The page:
Belz’s book “They Say We are Infidels” focuses on the Iraq side of ISIS and the various wars in Iraq from a Christian perspective. Abouzeid’s book focuses on the war in Syria, from the perspective of Islamist fighters, rebels, and children. It was graphic at times and difficult to read because of the atrocities committed and how the world has done so little to help, especially the empty threats made by the UN and America, and how attempts to help were given up on because it was “too hard.” It helped me barely begin to understand how complex the war is, and how the rise and fall of various rebel factions gave way to ISIS and the inability to do much against the regime.
Washed and Waiting (Hill)
Most of the traditional/conservative side of books on homosexuality come from the angle of people like Rosaria Butterfield, whose same sex attraction was changed. Hill’s book discusses what it is like to struggle with same sex attraction as a Christian. It isn’t a very thorough argument as to why he believes SSA is wrong, but you can find that many other places. He mostly focuses on a vision for celibacy for those struggling with SSA, and how it is different (but also the same) as the unmet desires all of us struggle with. I don’t agree with him 100%, but would recommend this book highly, especially to understand the hard, but glorious and Christ-exalting life our brothers and sisters struggling with SSA are going through.
Logic on Fire (Media Gratiae)
This came with our DVD of Logic on Fire, which is a documentary about Dr. David Martin Lloyd-Jones. There are a few comments from the producer, composer, etc. about the documentary, but the bulk of the book is four of Lloyd-Jones’s sermons. In many ways, the theme in all four of them is what it means and looks like to be a Christian, which Lloyd-Jones rightly argues is not external form, morality, or theology, but loving and knowing God.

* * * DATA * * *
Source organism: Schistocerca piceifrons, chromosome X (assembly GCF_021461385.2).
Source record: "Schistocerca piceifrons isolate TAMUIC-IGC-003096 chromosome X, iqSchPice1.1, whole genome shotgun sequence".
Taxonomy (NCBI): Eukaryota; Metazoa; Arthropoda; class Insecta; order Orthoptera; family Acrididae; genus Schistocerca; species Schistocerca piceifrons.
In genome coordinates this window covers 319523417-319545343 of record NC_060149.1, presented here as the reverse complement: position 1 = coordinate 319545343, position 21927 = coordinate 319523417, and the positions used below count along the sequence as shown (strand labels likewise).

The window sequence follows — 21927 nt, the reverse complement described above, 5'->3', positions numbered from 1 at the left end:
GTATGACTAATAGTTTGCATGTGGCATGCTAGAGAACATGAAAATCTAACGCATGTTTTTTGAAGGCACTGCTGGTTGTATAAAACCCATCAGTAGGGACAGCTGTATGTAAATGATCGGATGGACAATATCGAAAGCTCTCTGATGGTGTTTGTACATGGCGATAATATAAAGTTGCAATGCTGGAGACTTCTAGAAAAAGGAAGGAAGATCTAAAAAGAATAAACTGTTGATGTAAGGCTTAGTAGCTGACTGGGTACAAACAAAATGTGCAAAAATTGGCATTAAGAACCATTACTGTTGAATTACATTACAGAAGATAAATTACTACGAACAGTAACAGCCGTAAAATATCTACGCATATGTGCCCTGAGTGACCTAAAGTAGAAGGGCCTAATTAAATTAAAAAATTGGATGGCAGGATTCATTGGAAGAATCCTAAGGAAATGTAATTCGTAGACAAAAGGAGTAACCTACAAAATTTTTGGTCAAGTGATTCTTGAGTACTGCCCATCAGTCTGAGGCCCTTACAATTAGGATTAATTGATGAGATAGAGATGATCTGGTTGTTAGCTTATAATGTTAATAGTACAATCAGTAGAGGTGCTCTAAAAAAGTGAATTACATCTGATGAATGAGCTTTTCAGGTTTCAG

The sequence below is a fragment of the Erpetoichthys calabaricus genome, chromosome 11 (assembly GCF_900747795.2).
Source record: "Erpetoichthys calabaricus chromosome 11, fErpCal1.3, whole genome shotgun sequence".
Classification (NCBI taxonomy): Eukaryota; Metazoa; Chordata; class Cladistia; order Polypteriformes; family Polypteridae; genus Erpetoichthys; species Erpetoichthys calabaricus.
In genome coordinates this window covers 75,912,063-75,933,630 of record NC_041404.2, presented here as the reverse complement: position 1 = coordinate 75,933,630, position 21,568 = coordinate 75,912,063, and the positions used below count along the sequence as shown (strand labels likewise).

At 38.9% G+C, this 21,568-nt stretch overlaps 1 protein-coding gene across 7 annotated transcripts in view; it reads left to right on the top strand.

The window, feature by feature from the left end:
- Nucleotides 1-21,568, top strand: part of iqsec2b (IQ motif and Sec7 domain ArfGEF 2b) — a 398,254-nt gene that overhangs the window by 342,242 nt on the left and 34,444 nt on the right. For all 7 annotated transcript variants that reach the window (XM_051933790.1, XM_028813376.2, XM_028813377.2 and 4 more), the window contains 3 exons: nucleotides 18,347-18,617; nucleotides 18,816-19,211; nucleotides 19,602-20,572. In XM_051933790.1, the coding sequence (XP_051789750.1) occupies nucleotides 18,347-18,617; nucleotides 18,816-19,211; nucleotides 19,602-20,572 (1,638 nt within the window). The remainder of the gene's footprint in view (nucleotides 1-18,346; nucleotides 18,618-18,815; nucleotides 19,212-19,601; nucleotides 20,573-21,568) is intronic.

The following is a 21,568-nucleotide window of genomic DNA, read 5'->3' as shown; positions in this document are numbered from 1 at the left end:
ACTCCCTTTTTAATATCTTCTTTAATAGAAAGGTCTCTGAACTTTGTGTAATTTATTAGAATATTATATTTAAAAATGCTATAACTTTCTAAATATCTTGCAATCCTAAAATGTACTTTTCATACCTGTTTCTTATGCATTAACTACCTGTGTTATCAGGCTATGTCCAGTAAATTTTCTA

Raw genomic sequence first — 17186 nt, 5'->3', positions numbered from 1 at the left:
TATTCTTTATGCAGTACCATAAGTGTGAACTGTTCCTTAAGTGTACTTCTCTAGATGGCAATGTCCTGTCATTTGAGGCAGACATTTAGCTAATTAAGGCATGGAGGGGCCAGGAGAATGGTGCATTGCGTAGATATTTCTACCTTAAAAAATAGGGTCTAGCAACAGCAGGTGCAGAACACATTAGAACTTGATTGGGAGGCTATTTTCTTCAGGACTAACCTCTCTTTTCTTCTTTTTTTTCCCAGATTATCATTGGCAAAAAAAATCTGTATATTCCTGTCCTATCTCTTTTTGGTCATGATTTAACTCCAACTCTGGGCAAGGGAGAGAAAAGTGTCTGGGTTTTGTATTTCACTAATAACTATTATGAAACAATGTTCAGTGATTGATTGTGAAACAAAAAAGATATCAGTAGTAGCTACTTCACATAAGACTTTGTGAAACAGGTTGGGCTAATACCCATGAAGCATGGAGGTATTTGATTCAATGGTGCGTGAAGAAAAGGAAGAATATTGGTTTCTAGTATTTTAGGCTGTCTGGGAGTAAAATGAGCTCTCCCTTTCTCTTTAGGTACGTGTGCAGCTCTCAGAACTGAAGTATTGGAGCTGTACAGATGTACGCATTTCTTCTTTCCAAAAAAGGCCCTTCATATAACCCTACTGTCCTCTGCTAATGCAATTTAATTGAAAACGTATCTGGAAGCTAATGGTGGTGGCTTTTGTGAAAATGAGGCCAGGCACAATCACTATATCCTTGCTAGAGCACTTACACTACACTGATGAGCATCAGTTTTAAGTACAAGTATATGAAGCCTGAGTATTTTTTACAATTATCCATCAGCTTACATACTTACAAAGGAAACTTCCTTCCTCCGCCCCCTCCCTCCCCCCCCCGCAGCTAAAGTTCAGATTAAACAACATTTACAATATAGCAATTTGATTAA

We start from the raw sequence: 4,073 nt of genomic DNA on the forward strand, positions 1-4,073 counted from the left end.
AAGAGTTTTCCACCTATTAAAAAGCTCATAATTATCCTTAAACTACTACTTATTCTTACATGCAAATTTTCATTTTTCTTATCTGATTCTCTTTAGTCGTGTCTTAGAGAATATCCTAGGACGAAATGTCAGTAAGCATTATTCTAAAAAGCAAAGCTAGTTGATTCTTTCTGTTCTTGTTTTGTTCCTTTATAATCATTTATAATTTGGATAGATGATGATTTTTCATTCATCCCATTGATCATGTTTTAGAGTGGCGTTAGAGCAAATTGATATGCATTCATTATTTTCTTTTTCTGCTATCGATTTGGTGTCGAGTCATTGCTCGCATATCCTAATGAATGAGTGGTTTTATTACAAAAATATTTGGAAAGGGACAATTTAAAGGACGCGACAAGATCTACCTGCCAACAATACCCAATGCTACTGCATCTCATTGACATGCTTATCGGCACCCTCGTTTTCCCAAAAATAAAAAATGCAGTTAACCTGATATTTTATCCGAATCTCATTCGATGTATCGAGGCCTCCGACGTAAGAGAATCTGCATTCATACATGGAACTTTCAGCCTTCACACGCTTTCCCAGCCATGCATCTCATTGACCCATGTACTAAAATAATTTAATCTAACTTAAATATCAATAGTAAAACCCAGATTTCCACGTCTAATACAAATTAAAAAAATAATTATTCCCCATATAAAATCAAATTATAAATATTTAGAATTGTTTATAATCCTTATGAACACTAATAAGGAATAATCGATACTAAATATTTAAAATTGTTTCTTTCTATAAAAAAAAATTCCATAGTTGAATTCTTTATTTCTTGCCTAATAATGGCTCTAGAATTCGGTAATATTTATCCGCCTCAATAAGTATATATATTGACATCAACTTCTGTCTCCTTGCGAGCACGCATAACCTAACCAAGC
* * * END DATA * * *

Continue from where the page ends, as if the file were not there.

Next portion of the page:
Reading the Bible Supernaturally (Piper)
This was the free audio book of the month through Christian Audio in the spring. I like audiobooks, but don’t feel that I get as much out of them because I can’t take notes. However, that means I do get the bigger picture better, although Piper summarizes that big picture very well in his proposal: “Our ultimate goal in reading the Bible is that God’s infinite worth and beauty would be exalted in the everlasting, white-hot worship of the blood-bought bride of Christ from every people, language, tribe, and nation.”
He talks some about the practical side of reading and the kinds of questions to ask and other tools, but mostly he talks about why to read, how it’s supernatural, and how our Bible reading can result in “white-hot worship.”
Very good, very in depth, very theological.
Prone to Wander (Duigud, Houk)
A collection of prayers of repentance. Ezra’s cousin gave this to us for Christmas last year (and we gave a few copies for Christmas this year!). Each part opens with a scripture, generally to reveal a sin, and is followed by a prayer of confession that often involves the Father’s love and justice, Christ’s example and sacrifice, and the Spirit’s help. At the end of each prayer is an assurance of His forgiveness, using another passage of scripture, and has some hymns suggested to go with it. I used the book privately, but it also seems like a useful tool for corporate worship.
Helping Your Children Love Each Other (Milburn)
I found this on my mother in law’s bookshelf during a week of more than usual squabbling between the girls. It didn’t really tell me anything I didn’t already know, but was helpful encouragement, especially in a few areas I had felt something might be going on but wasn’t sure (like sibling over-exposure, or fighting to get attention). There are a few tips and tricks to kids that get along but mostly it’s hard work. 😉
Love Thy Body (Pearcey)